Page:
The gifted Shepherd gives the best performances. His tubercular Nightingale is a soft-spoken, seductive siren who portrays weakness as strength, while the enigmatic Tye is dazed and confused in the truest sense of the word. At all times his portrayals are subtlely nuanced while being clear and precise at the same time. Valk’s Jane is sensitive and intense, but her Mrs. Wire is an overblown caricature spouting an impenetrable mush of words. Fliakos, perhaps the most important character, mails in his performance. He is an absolute monotone bordering on comatose. His main purpose is to pose like a stud in a porno magazine – presumably a metaphor for his new found homosexuality – but over two hours, he becomes a talentless, one trick pony.

Same old, same old? It’s sad to think of the Wooster Group descending into “Damn the torpedoes and art for art’s sake!” (if one can pardon the mixed metaphor). Vieux Carré could be a lot more interesting with less clutter.

The Wooster Group’s Version of Tennessee Williams’ Vieux Carré, Harbourfront World Stage, (featuring Ari Fliakos, Scott Shepherd, Kate Valk, Daniel Jackson, Alan Boyd Kleinman, Daniel Pettrow and Andrew Schneider, directed by Elizabeth LeCompte), Fleck Dance Theatre, Mar. 28 to 31, 2012.






Dance Review (Reprint) – Wayne McGregor|Random Dance/Entity

This review of Wayne McGregor’s Entity originally appeared in the Globe and Mail on Feb. 8, 2011. The performance took place at the Grand Theatre in Kingston ON before moving on to Ottawa and Montreal.

Entity is back in Canada, appearing at the Fleck Dance Theatre as part of Harbourfront World Stage, Feb. 28 to Mar. 3, 2012.

England’s Wayne McGregor, and his company Random Dance, produce works of immense depth, and his fusion of dance and technology have made him one of Europe’s hottest choreographers. McGregor’s intriguing full-length piece Entity (2008) is currently on a three-city Canadian tour, and contemporary dance doesn’t get more sophisticated than this.

Entity is a quintessential example of McGregor’s intellectual and artistic inquiry. On one hand, he’s fascinated by dance as science, or how the mind and body work together to produce movement. On the other, cold experimentation goes hand in hand with images of stunning beauty.

McGregor sets his thesis right from the start with a grainy movie of a running dog, which looks like an experiment from the work of motion picture pioneer Eadweard Muybridge. The dog is an entity, a body viewed in the abstract, and so are the bodies of the 10 dancers that follow. Through a series of solos, duets and ensembles, they are entities moving through space. The way McGregor works the body, and combinations of bodies, however, is a fascinating process.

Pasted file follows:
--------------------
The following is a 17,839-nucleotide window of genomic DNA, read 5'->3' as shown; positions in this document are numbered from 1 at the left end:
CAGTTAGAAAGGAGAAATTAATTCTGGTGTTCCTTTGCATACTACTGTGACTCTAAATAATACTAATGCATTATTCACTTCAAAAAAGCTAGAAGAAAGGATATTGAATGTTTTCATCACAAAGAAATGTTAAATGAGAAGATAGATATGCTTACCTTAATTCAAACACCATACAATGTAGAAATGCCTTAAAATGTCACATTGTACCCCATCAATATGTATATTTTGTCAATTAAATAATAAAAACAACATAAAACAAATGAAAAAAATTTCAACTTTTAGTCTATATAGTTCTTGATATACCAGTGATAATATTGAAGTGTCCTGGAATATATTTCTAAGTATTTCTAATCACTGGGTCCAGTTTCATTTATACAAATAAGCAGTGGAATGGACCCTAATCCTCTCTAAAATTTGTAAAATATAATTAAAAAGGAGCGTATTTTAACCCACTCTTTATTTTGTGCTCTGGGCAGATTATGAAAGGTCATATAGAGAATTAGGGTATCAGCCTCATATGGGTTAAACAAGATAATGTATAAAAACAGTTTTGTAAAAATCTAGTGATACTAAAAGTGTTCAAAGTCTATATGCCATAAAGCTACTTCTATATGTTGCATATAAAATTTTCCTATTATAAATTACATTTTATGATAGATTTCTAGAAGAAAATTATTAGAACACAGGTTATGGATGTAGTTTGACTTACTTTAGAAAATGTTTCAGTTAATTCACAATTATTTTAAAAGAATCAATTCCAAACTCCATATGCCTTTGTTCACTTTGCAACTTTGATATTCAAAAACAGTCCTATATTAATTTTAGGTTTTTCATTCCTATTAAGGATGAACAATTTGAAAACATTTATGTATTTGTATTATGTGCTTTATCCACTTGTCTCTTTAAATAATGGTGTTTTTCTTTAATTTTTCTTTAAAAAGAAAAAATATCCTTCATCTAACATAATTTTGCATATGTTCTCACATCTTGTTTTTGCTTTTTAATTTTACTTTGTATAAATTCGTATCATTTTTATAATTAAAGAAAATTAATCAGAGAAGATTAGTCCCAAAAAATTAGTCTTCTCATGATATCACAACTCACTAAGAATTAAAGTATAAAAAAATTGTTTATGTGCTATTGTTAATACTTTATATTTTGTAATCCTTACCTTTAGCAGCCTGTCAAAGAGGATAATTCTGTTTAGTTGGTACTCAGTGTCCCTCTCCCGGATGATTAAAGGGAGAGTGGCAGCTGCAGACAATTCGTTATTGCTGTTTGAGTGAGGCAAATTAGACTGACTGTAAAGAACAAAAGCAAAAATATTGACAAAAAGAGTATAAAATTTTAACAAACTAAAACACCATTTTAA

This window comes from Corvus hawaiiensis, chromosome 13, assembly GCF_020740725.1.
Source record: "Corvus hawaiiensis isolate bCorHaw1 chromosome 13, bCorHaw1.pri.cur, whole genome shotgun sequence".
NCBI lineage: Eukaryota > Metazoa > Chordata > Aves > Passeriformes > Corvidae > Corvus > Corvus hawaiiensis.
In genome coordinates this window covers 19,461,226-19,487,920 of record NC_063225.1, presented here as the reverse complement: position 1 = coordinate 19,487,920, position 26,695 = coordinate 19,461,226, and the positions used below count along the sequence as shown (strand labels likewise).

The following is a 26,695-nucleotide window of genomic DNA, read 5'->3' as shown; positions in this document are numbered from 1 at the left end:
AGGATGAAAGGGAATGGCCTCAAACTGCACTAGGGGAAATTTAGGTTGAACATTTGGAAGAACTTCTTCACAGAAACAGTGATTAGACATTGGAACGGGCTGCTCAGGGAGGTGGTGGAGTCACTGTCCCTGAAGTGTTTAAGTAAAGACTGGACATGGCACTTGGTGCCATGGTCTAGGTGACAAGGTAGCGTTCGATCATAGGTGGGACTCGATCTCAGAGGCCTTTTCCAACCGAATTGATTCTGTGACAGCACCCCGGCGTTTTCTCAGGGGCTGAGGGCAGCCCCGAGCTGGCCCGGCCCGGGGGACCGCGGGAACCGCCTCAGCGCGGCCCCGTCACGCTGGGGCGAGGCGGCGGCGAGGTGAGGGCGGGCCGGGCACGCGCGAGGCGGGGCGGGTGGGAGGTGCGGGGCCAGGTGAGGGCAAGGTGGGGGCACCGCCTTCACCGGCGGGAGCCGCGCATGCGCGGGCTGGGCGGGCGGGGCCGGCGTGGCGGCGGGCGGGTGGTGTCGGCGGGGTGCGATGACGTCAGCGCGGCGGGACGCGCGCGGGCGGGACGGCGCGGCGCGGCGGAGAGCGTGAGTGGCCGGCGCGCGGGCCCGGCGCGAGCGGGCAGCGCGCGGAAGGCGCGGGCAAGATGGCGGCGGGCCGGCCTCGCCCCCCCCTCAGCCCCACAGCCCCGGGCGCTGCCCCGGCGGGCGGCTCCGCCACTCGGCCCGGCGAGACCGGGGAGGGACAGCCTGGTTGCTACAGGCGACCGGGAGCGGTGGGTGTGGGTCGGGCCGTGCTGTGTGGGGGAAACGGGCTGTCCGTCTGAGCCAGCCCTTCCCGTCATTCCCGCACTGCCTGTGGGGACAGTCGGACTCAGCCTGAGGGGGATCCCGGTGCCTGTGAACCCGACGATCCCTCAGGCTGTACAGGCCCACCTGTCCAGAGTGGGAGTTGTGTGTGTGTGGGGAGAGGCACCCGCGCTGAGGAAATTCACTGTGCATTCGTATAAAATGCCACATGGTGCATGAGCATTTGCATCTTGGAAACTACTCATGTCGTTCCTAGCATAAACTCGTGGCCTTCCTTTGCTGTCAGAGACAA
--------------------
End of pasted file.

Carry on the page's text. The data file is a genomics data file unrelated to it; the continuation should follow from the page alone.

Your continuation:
But Entity is not just cool science. Abstract though his movement is, little stories seem to be happening to individuals, to couples and to larger groups of dancers. The humanity of the entities cannot be suppressed. The movement is also living sculpture, beautiful in its conception and striking in its visual impact.

McGregor’s signature is a body that seemingly has no rigid interior structure. In the Q&A that followed the performance, words such as double-jointed, boneless and extreme were used in an attempt to describe McGregor’s physical calling card.

The basic McGregor body, with a nod to Bob Fosse, has the shoulders back, the chest and pelvis thrust forward, with the deep concave arch of the spine raising the buttocks to almost impossible heights. The limbs pivot through the sockets at unbelievable angles. Movement travels through the body as fluid waves. No matter how distorted the position, the body is always limber and supple. Nothing jars the lyrical flow.

In terms of partnering, bodies combine in such convoluted ways that often, one can’t discern which limbs belong to which dancer. In trios and larger groupings, the individual actions of the dancers become almost impenetrable. The quicksilver physical changes are a kaleidoscope that moves too quickly to allow the eye to rest on one detail for any length of time.

Hand in hand with the movement are the visuals. The digital video of Ravi Deepres is projected on a curved mesh screen designed by Patrick Burnier. Burnier’s costumes begin as unisex white T-shirts and black briefs. In the latter stages of the dance, the men are bare-chested while the women wear black halters. This increased exposure of flesh becomes the landscape for Lucy Carter’s arresting lighting.